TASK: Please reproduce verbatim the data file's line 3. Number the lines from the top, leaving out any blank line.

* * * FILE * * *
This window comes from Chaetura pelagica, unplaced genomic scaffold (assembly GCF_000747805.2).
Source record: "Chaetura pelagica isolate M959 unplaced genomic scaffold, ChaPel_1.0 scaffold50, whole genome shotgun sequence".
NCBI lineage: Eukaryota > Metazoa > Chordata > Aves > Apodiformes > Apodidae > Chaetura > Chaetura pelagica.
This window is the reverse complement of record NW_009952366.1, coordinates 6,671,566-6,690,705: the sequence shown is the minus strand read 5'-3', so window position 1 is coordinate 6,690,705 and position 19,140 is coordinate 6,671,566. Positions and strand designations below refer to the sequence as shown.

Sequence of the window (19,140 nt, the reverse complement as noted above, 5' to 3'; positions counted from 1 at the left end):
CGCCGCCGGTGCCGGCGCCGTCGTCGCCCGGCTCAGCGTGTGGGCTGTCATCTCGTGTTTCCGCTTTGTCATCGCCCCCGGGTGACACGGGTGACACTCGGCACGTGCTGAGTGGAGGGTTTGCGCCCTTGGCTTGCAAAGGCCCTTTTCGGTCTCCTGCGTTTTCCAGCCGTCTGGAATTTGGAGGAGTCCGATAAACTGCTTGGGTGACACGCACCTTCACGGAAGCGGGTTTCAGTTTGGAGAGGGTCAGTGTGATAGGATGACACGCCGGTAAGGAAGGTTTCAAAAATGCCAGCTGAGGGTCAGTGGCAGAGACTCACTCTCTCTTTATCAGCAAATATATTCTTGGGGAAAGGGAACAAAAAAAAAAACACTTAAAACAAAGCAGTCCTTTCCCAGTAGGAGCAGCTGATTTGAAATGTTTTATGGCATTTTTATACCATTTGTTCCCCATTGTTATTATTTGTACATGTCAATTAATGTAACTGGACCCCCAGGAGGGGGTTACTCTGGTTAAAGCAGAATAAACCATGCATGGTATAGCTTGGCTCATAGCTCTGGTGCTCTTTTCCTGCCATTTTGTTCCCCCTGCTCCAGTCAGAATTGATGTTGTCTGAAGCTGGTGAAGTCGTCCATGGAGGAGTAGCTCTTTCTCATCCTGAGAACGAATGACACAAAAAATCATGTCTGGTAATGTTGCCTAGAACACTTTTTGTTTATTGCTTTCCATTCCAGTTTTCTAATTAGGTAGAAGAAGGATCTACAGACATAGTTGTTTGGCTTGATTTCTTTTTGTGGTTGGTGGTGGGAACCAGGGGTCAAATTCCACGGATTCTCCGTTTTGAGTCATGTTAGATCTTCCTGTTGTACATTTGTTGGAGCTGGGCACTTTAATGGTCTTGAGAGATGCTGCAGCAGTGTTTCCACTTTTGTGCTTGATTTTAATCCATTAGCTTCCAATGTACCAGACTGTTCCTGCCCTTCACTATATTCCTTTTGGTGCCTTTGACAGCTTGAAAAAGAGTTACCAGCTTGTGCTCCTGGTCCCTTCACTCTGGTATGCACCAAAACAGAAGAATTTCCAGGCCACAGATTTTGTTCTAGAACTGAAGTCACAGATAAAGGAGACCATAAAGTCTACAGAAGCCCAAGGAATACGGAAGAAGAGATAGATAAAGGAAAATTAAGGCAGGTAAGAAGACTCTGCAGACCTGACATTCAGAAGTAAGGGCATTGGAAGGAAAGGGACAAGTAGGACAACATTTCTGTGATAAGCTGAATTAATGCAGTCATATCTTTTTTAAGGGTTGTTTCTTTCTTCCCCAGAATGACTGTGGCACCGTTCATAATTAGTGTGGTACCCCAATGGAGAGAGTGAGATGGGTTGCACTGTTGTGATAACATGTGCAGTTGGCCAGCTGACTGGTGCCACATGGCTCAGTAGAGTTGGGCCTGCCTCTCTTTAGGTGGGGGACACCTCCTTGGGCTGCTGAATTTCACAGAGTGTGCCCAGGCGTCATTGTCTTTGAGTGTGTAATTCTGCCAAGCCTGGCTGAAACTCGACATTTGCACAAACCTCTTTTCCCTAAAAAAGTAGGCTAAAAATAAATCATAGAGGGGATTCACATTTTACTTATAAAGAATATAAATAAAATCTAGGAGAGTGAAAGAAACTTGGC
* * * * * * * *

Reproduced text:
NCBI lineage: Eukaryota > Metazoa > Chordata > Aves > Apodiformes > Apodidae > Chaetura > Chaetura pelagica.